More bizarre than bazaar
Grand Bazaar, Urumqi, China
Last week I wrote about the Grand Bazaar in Kashgar, an old market that still thrives in the most western city of China. It was a vital part of the Silk Road trading network and, in my opinion, captures that era better than anywhere I’ve ever been.
It is a fascinating place that transports you to another time, when camels carried goods across continents and the world traded ideas in the markets of mountains and deserts. Best of all, the market in Kashgar feels authentic… because it is.
Today I want to compare that experience to another market, this time in Urumqi. Also promoted as a window into the Silk Road, the Urumqi bazaar feels like the complete opposite. It feels inauthentic… because it is.
Urumqi and Kashgar are in the same region of China – Xinjiang – which is the largest of the Chinese regions. Urumqi is the capital city but about a 1500 kilometre drive from Kashgar. They are not close and they are not similar.
Kashgar still feels much more like an outpost, isolated and dusty, with old world markets and street vendors. Urumqi is like a more typical Chinese city, large skyscrapers and apartment blocks, with neon lights and traffic jams. Urumqi has a population of about 1.8 million people while Kashgar has about 350,000.
One of the main tourist attractions in Urumqi is called the Xinjiang International Grand Bazaar. When you start to research what to do in the city, it’s usually one of the first things you hear about.
But… be warned. All is not as it seems.
Xinjiang International Grand Bazaar
There are a lot of people coming and going from the market when I arrive, passing through a security check under the watchful eye of Chinese officials. I don’t notice it at first but eventually it occurs to me – these people are all mostly domestic tourists, unlike the market in Kashgar where it was mainly local shoppers. This will become even more obvious as I walk through the stalls and see souvenirs, not household good or groceries.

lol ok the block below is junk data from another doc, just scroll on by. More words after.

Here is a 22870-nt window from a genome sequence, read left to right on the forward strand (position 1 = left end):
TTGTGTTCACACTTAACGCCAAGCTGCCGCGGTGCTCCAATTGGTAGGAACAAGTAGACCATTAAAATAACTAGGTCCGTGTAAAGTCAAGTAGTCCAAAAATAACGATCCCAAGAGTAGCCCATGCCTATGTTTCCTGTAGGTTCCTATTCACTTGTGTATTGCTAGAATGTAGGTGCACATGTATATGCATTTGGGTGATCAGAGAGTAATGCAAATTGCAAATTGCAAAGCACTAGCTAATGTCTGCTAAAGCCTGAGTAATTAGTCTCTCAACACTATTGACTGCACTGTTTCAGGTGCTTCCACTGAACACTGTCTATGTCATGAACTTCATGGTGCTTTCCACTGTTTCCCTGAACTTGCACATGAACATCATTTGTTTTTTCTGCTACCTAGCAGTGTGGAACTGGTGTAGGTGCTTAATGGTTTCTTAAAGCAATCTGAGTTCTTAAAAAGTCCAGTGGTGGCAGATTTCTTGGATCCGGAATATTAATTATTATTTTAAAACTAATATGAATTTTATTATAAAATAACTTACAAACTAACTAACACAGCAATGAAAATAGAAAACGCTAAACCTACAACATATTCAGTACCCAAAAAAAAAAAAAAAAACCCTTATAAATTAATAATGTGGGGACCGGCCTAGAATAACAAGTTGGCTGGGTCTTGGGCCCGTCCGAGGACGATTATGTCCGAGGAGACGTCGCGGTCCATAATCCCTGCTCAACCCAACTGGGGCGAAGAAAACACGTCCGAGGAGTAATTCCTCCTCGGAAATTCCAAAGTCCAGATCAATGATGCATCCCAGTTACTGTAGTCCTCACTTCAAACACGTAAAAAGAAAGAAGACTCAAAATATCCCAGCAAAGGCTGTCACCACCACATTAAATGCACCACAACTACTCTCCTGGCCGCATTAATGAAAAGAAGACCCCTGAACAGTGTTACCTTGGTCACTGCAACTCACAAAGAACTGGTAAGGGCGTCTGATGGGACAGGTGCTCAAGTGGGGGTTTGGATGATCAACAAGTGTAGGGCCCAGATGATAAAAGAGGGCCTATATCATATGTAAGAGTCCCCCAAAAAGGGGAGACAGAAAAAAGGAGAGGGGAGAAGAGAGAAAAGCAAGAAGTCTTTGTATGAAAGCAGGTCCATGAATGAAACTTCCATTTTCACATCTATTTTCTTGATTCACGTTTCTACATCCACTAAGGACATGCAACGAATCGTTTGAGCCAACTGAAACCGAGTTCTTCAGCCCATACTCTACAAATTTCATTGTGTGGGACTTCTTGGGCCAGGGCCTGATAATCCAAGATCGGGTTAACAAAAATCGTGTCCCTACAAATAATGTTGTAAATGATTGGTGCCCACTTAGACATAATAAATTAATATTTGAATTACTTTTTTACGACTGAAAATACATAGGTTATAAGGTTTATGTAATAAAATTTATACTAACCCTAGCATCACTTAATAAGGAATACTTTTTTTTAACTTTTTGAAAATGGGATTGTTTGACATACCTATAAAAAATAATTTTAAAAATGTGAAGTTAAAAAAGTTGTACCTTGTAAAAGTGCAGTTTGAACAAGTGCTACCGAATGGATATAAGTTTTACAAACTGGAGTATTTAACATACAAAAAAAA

Although it’s often referred to as the Urumqi Grand Bazaar, the market has an official name – the Xinjiang International Grand Bazaar. It claims to be the world’s largest bazaar which is just preposterous. It clearly isn’t and anyone who has been to Kashgar or Istanbul (or probably a dozen other larger markets) would be able to tell you that instantly. Maybe they try to claim it on a technicality of ‘floorspace’ because many of the buildings have multiple levels… but that should be a giveaway that something is amiss here. How many ancient markets have you seen that are spread over different levels with elevators connecting them?
The Xinjiang International Grand Bazaar is promoted as being part of the Silk Road and it claims to be a “window into Central Asia”. There’s just one problem – it was only built in 2003. That’s about 600 years after the traditional Silk Road, as we know it, ceased to exist.
The tall tower in the central courtyard looks Islamic, at least. In its shadow, tourists are paying to have photos with eagles or camels. In different directions, you can go into the buildings with the rows of shops. The first ones you come to have trinkets and cliched souvenirs of the region. Go up the escalators and you’ll find shops with cheap generic clothes. Go downstairs and you’ll find carpets… although it seems many of the shops here are empty.
I leave feeling a bit empty too. Nothing here excites me or engages me. I count down the time until I can go. Comparing this to Kashgar, where I could have explored for hours, highlights the contrast even more.
Urumqi and the Silk Road
The thing is, Urumqi is an important part of the Silk Road networks. Its position in the west of China made it a popular city for traders to pass through. It was a cultural centre that facilitated the flow of ideas east and west.
The influences are still here in the city amongst the skyscrapers. I notice it particularly in the food and the Uyghur culture. I can understand why the authorities would want to create a site that celebrates all of this. It’s a pity that it has to be so inauthentic, though. The Silk Road has the potential to be real and relevant for travellers today… or it could be treated like a theme park. I think you know which one I feel the bazaar in Urumqi is.